Subject #3: Well, he said he’s retiring. I was playing golf in those days. And I played with one of the business executives from Conagra. And I said did you find a job for my husband and he said well I don’t think he wants to work he’s retiring. I said, he thinks he’s retiring. If don’t ever tell on me, I’d like you to offer him something. My feeling was whenever we’d meet somebody and get to know them well, he was always intrigued by a self-made person that worked hard…drove this big truck and had this big cement company or whatever, and I thought I feel like he should know that he could have done all of this himself, without help, but he could never be sure; is the way I felt. Because everything just fell on him. 

And not that he was lazy, he worked hard. But I’m sure always felt…that is the way I read it. He always felt that he never challenged himself.

(Stories about life in Kansas City, Michigan, moves and people.) 

Dan: I guess so. So did you … I know that (REDACTED) was probably charitable to his college prior to his passing.

Subject #3: Yes that was thing because he felt that really made him unique in his family. Not everybody did back then. The girls today … (scholarships she provides)… I sponsor them … they want to study in some God-forsaken country … they are not shy about anything. It’s just such a different time in the world. It fascinates me how smart women are. 

Dan: It’s a different time, for sure. After (REDACTED)’s passing, you continued to be charitable and even more so.

Subject #3: Yeah. Well, I was never in charge of anything so I didn’t even know what kind of heat we ever had. We never had a house payment; we never had a car payment. So I never knew anything he took care of that. And when my little bank account would be out he would put something in it. And, I don’t know why I never thought to ask but I think if you don’t have a family to share your future…you just don’t get to that point, maybe. At least we didn’t, so I thought when he passed away well I don’t know what will happen to me. He had everything just so taken care of then.

Dan: You didn’t need to worry.

Subject #3: I just … and he cared a lot about (REDACTED) College…and I was there just last night. It’s funny you should say that. There’s a young man here, I eat all my meals up at the diner, and he’s from Mexico and he’s such a smart young fellow and I was telling the college president about him. And they had a dedication for the new art department going in there and a dinner and so I invited this young man and he’s so smart. His father is the chef up at the diner and his mother is a bus girl and they barely speak English. But he doesn’t have his blue card or green which ever you need, and he’s so smart and he graduates from (REDACTED) high school here this year. And, so the president was really impressed with him too. 

And, it was so interesting after the dinner we were getting ready to leave. The young man said (REDACTED), I’ve never been to anything like this … it was so wonderful. He had even called the secretary of the college and asked how he should dress. He didn’t want me to know that he didn’t know how to dress and he looked wonderful. I was proud.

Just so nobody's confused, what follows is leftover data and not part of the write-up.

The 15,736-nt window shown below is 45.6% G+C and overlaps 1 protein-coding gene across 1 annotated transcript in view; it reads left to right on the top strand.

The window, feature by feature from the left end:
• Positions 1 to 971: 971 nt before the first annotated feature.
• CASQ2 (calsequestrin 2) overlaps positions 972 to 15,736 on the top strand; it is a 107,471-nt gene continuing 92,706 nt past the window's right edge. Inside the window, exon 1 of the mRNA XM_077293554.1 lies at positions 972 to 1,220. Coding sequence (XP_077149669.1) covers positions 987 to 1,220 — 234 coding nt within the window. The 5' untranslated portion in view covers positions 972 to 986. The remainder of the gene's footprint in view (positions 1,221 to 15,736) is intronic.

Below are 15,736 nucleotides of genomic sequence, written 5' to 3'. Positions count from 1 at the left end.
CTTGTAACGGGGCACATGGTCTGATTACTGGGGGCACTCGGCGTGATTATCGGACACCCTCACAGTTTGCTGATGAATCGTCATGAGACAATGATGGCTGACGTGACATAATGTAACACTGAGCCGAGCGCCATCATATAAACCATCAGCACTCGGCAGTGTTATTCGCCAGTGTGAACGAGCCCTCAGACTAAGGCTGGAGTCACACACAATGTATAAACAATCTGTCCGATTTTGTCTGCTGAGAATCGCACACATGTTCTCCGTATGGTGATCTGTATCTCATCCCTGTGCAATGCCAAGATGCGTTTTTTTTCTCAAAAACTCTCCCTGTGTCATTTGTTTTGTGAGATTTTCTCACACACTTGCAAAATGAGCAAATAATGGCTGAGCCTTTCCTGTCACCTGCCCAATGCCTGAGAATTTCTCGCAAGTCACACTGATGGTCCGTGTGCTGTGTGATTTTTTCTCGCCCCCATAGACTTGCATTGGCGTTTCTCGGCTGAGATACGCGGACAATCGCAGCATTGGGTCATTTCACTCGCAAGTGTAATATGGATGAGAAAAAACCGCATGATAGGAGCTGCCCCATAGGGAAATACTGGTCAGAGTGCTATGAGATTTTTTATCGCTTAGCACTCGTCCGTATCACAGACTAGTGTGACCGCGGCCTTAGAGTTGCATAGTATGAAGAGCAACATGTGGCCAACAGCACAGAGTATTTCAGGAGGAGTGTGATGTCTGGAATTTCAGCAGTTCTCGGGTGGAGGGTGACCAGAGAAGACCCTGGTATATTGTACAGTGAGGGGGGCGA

Dan: But I want to get back to some of the questions that I had. It sounds, Subject #3, like some of the decisions about charitable support that you make you just started to make after (REDACTED) passed away.

Subject #3: Yes. The only thing that we did together was things at the college, if they wanted a building or something. And when he passed away I supported things I knew he would like there which were buildings.

Dan: But you said he wanted to give to his alma mater because he … they had such a big role to play in his success.

Subject #3: Yeah.

Dan: So, since then you have been involved with charities in (REDACTED) counties, also. So if you look at it from an evolution standpoint, Charles Darwin came along and said the way species survive is by taking care of themselves, each one. And, the strong survive and the weak fall by the wayside. Well, it doesn’t make any sense to give things away from a kind of genetic standpoint right because why would you try to help some other person if your just trying to worry about your own survival. And when you said about the farm wives and the farmers not really thinking about giving it away because they were used to not having anything.

Subject #3: Yeah, that’s right.

Dan: So what has happened that made you say … you know what, I should be giving it away.

Subject #3: I feel that not having a family, why would I not want to share with somebody who is less fortunate? And, actually I guess in my heart, I feel like it was (REDACTED)’s gift. I just feel like you should share. It’s a warm feeling to know that you made life easier for somebody. And I have nieces and nephews and so did (REDACTED) and he set up trusts for them years ago. And I figure they have that and we’ll have it until the money runs out. I don’t plan on giving them another thing. Let them do for themselves. They do well enough with their trusts so … and they’ve had that already for fifteen years.

Dan: You said something interesting. You said it’s a warm feeling whenever you share with others and you make those kinds of contributions. 

Subject #3: You kind of feel like ok.

Dan: It makes you feel good about what you can do. 

Subject #3: Yeah, yeah. And just like when you go and see what buildings these people are working from and what they do to help people. It just is a good feeling to be part of it. I have a scholarship at every college, maybe just one at most of them…